Graduate students get cash infusion

Money won’t improve quality of education: Vice-Principal

Andrew Sadler, SGPS VP (external), said he’s concerned about access to education.
Andrew Sadler, SGPS VP (external), said he’s concerned about access to education.

The University’s graduate studies programs will open up more than 966 new spaces over the next three years.

The exact numbers of how the spaces will be distributed by department aren’t yet finalized, and will depend on the numbers of this year’s graduate population.

The spaces were part of an Ontario government announcement on Thursday that increased graduate student space by 55 per cent.

“[We want an] innovative, creative, knowledge-based society,” said Chris Bentley, minister of training, colleges and universities, in an interview with the Journal. “Graduate education is the pinnacle of that.” A funding announcement from the provincial government publicized a 55 per cent increase in spaces for graduate students at Ontario universities in the coming years.

The funding is part of the province’s $240 million Reaching Higher program, announced in the budget last spring.

Bentley said the government allocated spaces to institutions based on their track record and their ability to take on more students.

“We invited all the institutions and asked if they would like new spots. We sifted through applications and that’s how Queen’s came up with so many [spaces].”

Bentley said the provincial government appreciates the growing need for people entering the workforce to have a graduate education.

“There’s a strong focus by the McGuinty government on it because we recognize almost 80 per cent of new jobs will require some post-secondary education and skills training,” he said, adding that he hopes to position Ontario on a par with anyone in the world on the basis of knowledge and innovation.

“We don’t have cheap oil, we don’t want to compete on the basis of cheap wages, so it’s a knowledge-based society on which we wish to compete,” he said. “This graduate investment by Premier McGuinty and your MPP John Gerretsen will ensure that happens.” Vice-Principal (Academic) Patrick Deane said the goal to dramatically increase graduate student spaces is good but ambitious.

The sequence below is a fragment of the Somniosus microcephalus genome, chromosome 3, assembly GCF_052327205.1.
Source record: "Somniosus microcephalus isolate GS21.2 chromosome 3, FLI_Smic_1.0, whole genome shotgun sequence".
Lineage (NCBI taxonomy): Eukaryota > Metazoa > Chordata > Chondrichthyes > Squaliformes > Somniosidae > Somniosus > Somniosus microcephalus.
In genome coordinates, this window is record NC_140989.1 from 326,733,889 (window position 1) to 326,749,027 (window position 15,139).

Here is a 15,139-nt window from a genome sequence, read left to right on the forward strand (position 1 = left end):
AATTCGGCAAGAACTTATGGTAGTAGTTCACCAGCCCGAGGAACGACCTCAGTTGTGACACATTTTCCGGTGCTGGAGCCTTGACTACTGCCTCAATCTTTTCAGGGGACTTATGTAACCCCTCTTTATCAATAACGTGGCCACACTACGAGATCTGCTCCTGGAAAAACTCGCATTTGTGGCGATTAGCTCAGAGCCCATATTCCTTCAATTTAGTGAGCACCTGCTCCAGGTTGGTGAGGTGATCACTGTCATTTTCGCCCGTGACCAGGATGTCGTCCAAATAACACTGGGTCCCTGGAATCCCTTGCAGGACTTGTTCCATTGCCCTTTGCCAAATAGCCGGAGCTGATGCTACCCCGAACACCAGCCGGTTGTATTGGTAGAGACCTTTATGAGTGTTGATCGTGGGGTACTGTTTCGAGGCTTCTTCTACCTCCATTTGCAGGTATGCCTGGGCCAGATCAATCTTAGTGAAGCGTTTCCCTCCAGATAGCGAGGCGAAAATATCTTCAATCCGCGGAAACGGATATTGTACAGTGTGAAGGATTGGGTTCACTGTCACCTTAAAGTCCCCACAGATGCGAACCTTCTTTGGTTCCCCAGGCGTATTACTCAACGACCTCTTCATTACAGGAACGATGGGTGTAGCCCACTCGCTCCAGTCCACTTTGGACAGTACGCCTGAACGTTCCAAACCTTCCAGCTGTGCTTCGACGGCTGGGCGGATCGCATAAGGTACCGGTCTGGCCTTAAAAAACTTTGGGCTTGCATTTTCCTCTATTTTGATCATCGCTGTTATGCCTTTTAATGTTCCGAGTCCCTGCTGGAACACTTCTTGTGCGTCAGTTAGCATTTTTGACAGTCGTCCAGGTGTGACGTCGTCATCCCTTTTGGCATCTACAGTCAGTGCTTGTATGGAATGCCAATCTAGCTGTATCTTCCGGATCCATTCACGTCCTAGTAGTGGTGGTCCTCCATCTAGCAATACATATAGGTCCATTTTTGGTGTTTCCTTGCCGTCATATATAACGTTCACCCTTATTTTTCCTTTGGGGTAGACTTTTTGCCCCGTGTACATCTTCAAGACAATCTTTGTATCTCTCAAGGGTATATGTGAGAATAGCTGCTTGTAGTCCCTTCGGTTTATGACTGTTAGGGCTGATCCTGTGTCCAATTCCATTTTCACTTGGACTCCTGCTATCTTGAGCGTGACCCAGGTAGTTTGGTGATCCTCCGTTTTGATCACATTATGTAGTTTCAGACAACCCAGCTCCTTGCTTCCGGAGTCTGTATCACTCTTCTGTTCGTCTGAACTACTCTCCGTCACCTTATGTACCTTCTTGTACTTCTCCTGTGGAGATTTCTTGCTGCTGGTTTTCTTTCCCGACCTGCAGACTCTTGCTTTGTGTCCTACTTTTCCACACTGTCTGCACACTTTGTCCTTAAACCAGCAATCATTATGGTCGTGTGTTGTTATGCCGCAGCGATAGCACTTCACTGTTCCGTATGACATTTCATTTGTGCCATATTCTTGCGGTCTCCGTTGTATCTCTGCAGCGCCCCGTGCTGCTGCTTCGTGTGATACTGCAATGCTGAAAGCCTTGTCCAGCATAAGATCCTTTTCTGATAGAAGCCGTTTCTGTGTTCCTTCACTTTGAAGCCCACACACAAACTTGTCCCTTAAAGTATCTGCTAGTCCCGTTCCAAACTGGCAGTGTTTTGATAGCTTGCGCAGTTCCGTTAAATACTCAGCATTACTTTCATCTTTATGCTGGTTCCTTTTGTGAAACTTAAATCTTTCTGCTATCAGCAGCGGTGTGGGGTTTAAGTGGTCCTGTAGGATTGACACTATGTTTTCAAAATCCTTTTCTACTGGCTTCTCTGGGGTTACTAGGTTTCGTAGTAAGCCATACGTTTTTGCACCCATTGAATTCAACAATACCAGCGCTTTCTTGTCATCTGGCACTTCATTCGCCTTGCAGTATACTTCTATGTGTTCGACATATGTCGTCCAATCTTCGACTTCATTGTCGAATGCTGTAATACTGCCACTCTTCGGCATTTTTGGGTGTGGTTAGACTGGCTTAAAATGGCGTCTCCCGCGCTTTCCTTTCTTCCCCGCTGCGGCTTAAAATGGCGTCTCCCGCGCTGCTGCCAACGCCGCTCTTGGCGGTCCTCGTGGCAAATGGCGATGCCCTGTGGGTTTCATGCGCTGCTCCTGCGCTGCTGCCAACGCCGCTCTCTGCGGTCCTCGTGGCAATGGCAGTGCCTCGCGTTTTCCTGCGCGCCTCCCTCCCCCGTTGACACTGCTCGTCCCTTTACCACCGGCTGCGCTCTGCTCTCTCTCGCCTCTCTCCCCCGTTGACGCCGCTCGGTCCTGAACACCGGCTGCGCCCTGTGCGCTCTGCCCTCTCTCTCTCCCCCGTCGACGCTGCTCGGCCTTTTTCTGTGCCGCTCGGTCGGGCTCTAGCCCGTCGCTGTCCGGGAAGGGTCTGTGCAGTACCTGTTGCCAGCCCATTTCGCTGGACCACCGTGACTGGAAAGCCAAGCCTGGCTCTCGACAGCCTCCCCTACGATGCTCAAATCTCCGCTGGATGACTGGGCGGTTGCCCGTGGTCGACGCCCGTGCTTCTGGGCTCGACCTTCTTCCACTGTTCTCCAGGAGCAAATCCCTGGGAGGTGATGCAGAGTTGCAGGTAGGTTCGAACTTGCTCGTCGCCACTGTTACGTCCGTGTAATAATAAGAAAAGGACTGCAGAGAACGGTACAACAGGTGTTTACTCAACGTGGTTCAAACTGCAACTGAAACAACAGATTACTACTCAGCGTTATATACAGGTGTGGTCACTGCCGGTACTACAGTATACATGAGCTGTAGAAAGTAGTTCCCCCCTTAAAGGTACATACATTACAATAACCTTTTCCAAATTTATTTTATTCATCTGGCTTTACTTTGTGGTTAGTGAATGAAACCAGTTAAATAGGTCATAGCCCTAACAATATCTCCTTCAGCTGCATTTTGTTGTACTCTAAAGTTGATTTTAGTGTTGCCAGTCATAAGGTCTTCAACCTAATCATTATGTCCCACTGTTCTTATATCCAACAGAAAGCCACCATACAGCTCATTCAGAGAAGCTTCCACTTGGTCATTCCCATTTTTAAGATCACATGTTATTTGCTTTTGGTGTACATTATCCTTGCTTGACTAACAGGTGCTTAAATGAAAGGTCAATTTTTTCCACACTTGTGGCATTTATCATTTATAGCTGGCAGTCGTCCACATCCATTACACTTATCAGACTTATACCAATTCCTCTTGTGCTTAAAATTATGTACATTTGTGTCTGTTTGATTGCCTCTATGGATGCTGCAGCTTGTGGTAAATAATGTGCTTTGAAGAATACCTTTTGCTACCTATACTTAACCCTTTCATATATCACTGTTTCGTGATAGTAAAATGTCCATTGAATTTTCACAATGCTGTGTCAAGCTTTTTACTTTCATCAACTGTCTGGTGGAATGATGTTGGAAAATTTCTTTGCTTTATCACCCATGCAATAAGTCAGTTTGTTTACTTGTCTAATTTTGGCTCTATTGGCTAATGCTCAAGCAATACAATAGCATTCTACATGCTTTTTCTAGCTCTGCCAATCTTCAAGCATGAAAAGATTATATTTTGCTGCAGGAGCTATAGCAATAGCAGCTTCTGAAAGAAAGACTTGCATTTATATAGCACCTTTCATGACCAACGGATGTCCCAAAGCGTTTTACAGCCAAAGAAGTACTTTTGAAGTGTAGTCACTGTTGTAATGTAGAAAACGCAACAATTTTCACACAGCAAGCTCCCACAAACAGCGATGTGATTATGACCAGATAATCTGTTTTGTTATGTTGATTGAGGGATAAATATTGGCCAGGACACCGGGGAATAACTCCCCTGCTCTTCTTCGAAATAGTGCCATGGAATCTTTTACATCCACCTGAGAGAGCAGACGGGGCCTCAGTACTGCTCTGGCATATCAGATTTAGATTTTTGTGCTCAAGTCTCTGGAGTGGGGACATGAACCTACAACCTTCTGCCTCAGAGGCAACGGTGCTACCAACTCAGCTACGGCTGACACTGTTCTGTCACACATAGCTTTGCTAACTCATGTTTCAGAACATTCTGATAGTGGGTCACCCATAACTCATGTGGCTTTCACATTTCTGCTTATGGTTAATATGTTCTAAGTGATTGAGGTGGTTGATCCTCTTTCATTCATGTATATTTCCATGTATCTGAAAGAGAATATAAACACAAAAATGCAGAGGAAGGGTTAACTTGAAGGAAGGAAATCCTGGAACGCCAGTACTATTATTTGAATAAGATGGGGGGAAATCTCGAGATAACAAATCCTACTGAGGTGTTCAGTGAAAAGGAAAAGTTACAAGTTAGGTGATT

“It’s all very well to create 14,000 spaces, but are there enough students who are interested and qualified enough to fill them up?”

The money will go primarily towards Basic Income Units (BIU) for graduate students, with a limited amount for capital investment in buildings and professors.

“We don’t have a particularly remarkable growth in capacity,” he said. “That’s one of the problems we’ll have to work out. I think, probably, a sensible strategy is to concentrate our efforts on programs where there is capacity.” Deane said preparation for the double cohort, which will be entering grad school next year, was partly, but not entirely, the motivation for increasing spaces.

He said the decision was also driven by increasing workplace demands for higher education, what Deane called an “escalation of the need for qualification in certain lines of work.”

“We always applaud any initiative that makes it possible for more people to come to the University,” he said. “Given that it really is an accessibility initiative … [the concern is with] how you fulfill its potential while retaining quality.”

Deane said that although the infusion of funding is a good thing, he expressed concerns that the money simply won’t be enough to allow Queen’s to significantly improve quality, and may end up decreasing the calibre of students at the University.

“I would say it’s an ambitious program, and though of course it’s to be welcomed, the level of funding on which it is based may prove problematic in the long run,” he said. “It could end up costing us, speaking from a University perspective … It doesn’t amount to a significant improvement in either the quality or the capacity of the University.”

Janice Deakin, dean of graduate studies and research, told the Journal that graduate school expansion is much needed in the University’s efforts to build a highly skilled workforce.

“At the moment, the school of graduate studies along with the faculties have looked at what capacity exists for growth in our current programs,” she said. “We’re working with the deans and the departments to try and facilitate the growth within the existing departments.”

Andrew Sadler, VP (external) of the Society of Graduate and Professional Students, said he thought the decision to increase spaces for graduate students was a good decision when it was made 16 months ago.

“The first thing to recognize [is that it was] a decision announced in the 2005 budget. It’s a bit concerning that over 16 months, they still have to be announcing the increases … and why they’re not taking new steps is a concern.”

Sadler said there is also concern over tuition fees.

“[The University] has kept most graduate tuition frozen but the provincial government has been adopting a policy of increasing fees,” Sadler said. “For them to turn around and re-announce a 16-month-old policy, it seems like they’re trying to distract concerns over the other policies they’ve announced.”

All final editorial decisions are made by the Editor(s)-in-Chief and/or the Managing Editor. Authors should not be contacted, targeted, or harassed under any circumstances. If you have any grievances with this article, please direct your comments to

When commenting, be considerate and respectful of writers and fellow commenters. Try to stay on topic. Spam and comments that are hateful or discriminatory will be deleted. Our full commenting policy can be read here.